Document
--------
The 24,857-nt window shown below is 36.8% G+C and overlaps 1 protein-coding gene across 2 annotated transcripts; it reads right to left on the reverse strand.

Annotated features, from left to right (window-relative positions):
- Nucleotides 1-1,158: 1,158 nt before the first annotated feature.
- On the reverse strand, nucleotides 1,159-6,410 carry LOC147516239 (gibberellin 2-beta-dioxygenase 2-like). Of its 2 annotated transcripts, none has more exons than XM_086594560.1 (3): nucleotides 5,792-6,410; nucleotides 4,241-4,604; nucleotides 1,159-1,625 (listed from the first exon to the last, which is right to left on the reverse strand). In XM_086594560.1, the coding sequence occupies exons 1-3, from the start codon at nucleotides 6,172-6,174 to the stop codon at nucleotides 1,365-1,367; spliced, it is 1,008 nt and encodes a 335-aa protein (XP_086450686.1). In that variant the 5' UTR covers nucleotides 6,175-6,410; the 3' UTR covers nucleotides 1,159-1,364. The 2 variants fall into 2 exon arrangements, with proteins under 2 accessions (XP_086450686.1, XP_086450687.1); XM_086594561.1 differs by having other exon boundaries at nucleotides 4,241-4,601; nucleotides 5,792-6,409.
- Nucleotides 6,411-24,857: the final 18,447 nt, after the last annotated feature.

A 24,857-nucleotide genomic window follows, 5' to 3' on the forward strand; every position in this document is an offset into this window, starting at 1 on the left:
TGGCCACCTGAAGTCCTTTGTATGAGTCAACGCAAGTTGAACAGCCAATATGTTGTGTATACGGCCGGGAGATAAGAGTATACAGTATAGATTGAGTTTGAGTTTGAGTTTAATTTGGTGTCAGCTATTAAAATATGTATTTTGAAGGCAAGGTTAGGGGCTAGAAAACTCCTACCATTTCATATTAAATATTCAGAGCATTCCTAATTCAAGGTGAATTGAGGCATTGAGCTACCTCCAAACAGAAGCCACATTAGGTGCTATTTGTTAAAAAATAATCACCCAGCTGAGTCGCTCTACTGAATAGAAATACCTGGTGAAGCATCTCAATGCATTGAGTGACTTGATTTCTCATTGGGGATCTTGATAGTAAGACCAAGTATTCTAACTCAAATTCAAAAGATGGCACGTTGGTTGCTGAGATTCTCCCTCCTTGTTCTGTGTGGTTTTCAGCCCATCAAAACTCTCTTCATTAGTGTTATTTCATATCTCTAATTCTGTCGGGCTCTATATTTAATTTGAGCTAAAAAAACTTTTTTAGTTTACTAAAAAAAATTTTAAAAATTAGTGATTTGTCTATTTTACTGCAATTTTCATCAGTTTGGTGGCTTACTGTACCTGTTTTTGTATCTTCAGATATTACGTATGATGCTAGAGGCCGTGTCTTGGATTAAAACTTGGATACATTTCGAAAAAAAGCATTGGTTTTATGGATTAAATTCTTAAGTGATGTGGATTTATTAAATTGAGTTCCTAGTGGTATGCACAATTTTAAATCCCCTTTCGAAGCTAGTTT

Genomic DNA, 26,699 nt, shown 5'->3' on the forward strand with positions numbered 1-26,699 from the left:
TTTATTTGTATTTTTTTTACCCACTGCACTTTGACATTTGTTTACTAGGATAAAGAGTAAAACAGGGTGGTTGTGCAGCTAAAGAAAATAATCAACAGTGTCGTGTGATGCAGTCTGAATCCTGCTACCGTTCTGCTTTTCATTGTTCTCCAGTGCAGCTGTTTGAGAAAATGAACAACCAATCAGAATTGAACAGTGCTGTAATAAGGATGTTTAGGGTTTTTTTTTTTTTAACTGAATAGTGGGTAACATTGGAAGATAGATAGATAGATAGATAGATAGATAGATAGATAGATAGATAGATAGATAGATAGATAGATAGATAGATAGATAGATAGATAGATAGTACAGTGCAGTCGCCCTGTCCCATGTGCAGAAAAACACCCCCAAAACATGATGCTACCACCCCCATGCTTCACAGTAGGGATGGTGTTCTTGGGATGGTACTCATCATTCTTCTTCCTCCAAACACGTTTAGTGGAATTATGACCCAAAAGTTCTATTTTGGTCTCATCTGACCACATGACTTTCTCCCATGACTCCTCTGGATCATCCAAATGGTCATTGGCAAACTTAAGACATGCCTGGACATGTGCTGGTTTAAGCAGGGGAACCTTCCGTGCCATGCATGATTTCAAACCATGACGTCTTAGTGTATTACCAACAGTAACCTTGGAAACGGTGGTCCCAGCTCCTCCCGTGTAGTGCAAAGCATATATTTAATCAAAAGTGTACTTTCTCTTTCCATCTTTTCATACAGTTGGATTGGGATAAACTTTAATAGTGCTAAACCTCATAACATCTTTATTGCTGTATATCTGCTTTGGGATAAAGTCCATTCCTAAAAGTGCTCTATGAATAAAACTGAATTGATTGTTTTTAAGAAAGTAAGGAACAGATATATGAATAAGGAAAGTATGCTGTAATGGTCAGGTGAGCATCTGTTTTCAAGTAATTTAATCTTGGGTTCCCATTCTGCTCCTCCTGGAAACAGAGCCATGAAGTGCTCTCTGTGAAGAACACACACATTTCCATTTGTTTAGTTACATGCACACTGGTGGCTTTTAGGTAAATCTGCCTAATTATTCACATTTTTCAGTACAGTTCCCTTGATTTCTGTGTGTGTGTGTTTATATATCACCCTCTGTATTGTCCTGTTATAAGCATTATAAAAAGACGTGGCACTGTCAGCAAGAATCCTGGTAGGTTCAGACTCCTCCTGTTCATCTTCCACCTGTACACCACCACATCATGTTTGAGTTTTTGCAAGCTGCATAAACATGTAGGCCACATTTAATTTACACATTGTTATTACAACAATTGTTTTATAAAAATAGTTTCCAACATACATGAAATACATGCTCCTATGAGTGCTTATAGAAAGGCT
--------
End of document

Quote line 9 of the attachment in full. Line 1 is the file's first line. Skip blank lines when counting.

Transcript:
TTTATTTGTATTTTTTTTACCCACTGCACTTTGACATTTGTTTACTAGGATAAAGAGTAAAACAGGGTGGTTGTGCAGCTAAAGAAAATAATCAACAGTGTCGTGTGATGCAGTCTGAATCCTGCTACCGTTCTGCTTTTCATTGTTCTCCAGTGCAGCTGTTTGAGAAAATGAACAACCAATCAGAATTGAACAGTGCTGTAATAAGGATGTTTAGGGTTTTTTTTTTTTTAACTGAATAGTGGGTAACATTGGAAGATAGATAGATAGATAGATAGATAGATAGATAGATAGATAGATAGATAGATAGATAGATAGATAGATAGATAGATAGATAGATAGATAGTACAGTGCAGTCGCCCTGTCCCATGTGCAGAAAAACACCCCCAAAACATGATGCTACCACCCCCATGCTTCACAGTAGGGATGGTGTTCTTGGGATGGTACTCATCATTCTTCTTCCTCCAAACACGTTTAGTGGAATTATGACCCAAAAGTTCTATTTTGGTCTCATCTGACCACATGACTTTCTCCCATGACTCCTCTGGATCATCCAAATGGTCATTGGCAAACTTAAGACATGCCTGGACATGTGCTGGTTTAAGCAGGGGAACCTTCCGTGCCATGCATGATTTCAAACCATGACGTCTTAGTGTATTACCAACAGTAACCTTGGAAACGGTGGTCCCAGCTCCTCCCGTGTAGTGCAAAGCATATATTTAATCAAAAGTGTACTTTCTCTTTCCATCTTTTCATACAGTTGGATTGGGATAAACTTTAATAGTGCTAAACCTCATAACATCTTTATTGCTGTATATCTGCTTTGGGATAAAGTCCATTCCTAAAAGTGCTCTATGAATAAAACTGAATTGATTGTTTTTAAGAAAGTAAGGAACAGATATATGAATAAGGAAAGTATGCTGTAATGGTCAGGTGAGCATCTGTTTTCAAGTAATTTAATCTTGGGTTCCCATTCTGCTCCTCCTGGAAACAGAGCCATGAAGTGCTCTCTGTGAAGAACACACACATTTCCATTTGTTTAGTTACATGCACACTGGTGGCTTTTAGGTAAATCTGCCTAATTATTCACATTTTTCAGTACAGTTCCCTTGATTTCTGTGTGTGTGTGTTTATATATCACCCTCTGTATTGTCCTGTTATAAGCATTATAAAAAGACGTGGCACTGTCAGCAAGAATCCTGGTAGGTTCAGACTCCTCCTGTTCATCTTCCACCTGTACACCACCACATCATGTTTGAGTTTTTGCAAGCTGCATAAACATGTAGGCCACATTTAATTTACACATTGTTATTACAACAATTGTTTTATAAAAATAGTTTCCAACATACATGAAATACATGCTCCTATGAGTGCTTATAGAAAGGCT